After Elijah slaughtered the false prophets, he fled to the Judean desert, and – according to the tradition – stopped at this site to rest.
“And Ahab told Jezebel all that Elijah had done, and withal how he had slain all the prophets with the sword. Then Jezebel sent a messenger unto Elijah, saying, So let the gods do to me, and more also, if I make not thy life as the life of one of them by to morrow about this time. And when he saw that, he arose, and went for his life, and came to Beersheba, which belongeth to Judah, and left his servant there. But he himself went a day’s journey into the wilderness, and came and sat down under a juniper tree: and he requested for himself that he might die; and said, It is enough; now, O LORD, take away my life; for I am not better than my fathers. And as he lay and slept under a juniper tree, behold, then an angel touched him, and said unto him, Arise and eat. And he looked, and, behold, there was a cake baken on the coals, and a cruse of water at his head. And he did eat and drink, and laid him down again. And the angel of the LORD came again the second time, and touched him, and said, Arise and eat; because the journey is too great for thee. And he arose, and did eat and drink, and went in the strength of that meat forty days and forty nights unto Horeb the mount of God.”
Elijah nourished by an angel- by Gustav Dore (French artist, 1832-1883)
- Mar – Arabic for title of respect (“Holy”, “My Lord”, “Saint”).
- Elias – Greek for “Elijah” the prophet. Elijah plays an important role in the Greek-Orthodox church. According to the tradition and Biblical texts, Elijah gave his spirit and power to John the Baptist, the forerunner of Jesus.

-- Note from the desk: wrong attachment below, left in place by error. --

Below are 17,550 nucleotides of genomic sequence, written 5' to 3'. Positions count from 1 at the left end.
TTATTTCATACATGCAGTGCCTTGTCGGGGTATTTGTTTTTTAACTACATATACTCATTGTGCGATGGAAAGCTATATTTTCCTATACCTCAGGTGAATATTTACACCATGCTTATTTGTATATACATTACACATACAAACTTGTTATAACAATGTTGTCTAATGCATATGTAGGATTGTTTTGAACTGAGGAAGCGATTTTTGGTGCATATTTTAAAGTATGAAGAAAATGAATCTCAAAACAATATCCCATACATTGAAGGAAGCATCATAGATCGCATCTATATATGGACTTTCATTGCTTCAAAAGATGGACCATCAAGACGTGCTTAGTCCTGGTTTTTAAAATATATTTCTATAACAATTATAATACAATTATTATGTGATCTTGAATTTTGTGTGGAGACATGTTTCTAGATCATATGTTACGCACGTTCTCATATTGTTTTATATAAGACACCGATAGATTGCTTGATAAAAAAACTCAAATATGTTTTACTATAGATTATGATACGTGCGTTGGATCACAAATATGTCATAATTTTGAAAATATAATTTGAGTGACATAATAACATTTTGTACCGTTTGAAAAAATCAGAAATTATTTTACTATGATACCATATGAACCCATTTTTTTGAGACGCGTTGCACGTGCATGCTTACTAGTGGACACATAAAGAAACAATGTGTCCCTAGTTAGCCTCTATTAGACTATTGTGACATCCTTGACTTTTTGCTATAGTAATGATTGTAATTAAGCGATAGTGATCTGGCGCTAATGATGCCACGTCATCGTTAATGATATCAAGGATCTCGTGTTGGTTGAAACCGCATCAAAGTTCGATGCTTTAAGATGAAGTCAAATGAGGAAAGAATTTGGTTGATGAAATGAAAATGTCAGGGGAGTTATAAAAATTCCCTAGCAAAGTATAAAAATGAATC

- Mar Elias – used by Arab Christians meaning “Holy Elijah”
- Ramat-Rachel – The Kibbutz on the north side; Hebrew for the “plains of Rachel”, named after the Rachel (wife of Jacob) who according to the Bible is buried in Bethlehem, several KM to the south (Gen 48:7: “And as for me, when I came from Padan, Rachel died by me in the land of Canaan in the way, when yet there was but a little way to come unto Ephrath: and I buried her there in the way of Ephrath; the same is Bethlehem”.).
- Excavation at Kathisma church ruins located nearby
- From the Jerusalem archaeological appendix:
Giv’at Ha’arba’a (hill of four) – east hill
Giv’at Hamatos (Kh. Tabaliya) – west hill
- History of Earthquakes Mar Elias was seriously damaged in 1066
- Airplane Hill – Givat Hamatos on the west side of Mar Elias
- Giva’at Ha’Arba’a – the Hill of Four on the east side of Mar Elias
- Kathisma ruins of a Byzantine church north of Mar Elias
- Drone Aerial views – collection of Biblical sites from the air
- Biblical pictures by Gustave Doré (1832-1883) – public domain
BibleWalks.com – walk with us through the sites of the Holy Land
This page was last updated on Sep 18, 2018 (new photos; split to airplane hill page)